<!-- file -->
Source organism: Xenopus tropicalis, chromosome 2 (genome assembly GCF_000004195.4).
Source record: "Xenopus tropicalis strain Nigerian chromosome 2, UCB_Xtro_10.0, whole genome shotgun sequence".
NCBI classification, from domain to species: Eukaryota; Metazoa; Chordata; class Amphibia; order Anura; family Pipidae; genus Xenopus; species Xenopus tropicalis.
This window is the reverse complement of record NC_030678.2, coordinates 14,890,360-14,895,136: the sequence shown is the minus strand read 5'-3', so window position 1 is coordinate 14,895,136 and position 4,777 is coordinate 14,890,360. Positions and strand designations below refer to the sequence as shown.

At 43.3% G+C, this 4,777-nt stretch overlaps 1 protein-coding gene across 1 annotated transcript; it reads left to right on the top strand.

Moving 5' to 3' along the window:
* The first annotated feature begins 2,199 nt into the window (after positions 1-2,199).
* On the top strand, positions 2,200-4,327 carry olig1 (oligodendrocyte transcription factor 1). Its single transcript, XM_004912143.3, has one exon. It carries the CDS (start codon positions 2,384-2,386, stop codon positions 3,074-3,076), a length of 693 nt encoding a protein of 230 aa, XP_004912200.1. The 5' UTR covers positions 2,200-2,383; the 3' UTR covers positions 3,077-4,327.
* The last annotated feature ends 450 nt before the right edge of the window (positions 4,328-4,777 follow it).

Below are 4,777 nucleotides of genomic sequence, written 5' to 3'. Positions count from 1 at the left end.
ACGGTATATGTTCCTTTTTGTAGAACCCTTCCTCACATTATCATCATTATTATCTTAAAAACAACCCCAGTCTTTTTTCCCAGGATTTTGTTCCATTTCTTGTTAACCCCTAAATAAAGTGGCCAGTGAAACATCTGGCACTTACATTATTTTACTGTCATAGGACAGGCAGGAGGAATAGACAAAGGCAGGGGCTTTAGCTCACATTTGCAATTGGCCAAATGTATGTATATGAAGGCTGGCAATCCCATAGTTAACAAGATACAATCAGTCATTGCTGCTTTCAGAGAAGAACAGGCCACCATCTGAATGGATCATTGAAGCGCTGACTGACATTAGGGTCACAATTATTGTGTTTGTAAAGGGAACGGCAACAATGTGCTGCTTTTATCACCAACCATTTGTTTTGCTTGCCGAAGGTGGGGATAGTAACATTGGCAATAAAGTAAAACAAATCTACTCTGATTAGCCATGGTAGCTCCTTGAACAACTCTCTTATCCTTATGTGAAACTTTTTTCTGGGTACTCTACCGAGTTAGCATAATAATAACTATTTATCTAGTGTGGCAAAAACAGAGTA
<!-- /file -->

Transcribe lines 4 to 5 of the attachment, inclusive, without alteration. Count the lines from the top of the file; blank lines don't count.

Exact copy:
This window is the reverse complement of record NC_030678.2, coordinates 14,890,360-14,895,136: the sequence shown is the minus strand read 5'-3', so window position 1 is coordinate 14,895,136 and position 4,777 is coordinate 14,890,360. Positions and strand designations below refer to the sequence as shown.

At 43.3% G+C, this 4,777-nt stretch overlaps 1 protein-coding gene across 1 annotated transcript; it reads left to right on the top strand.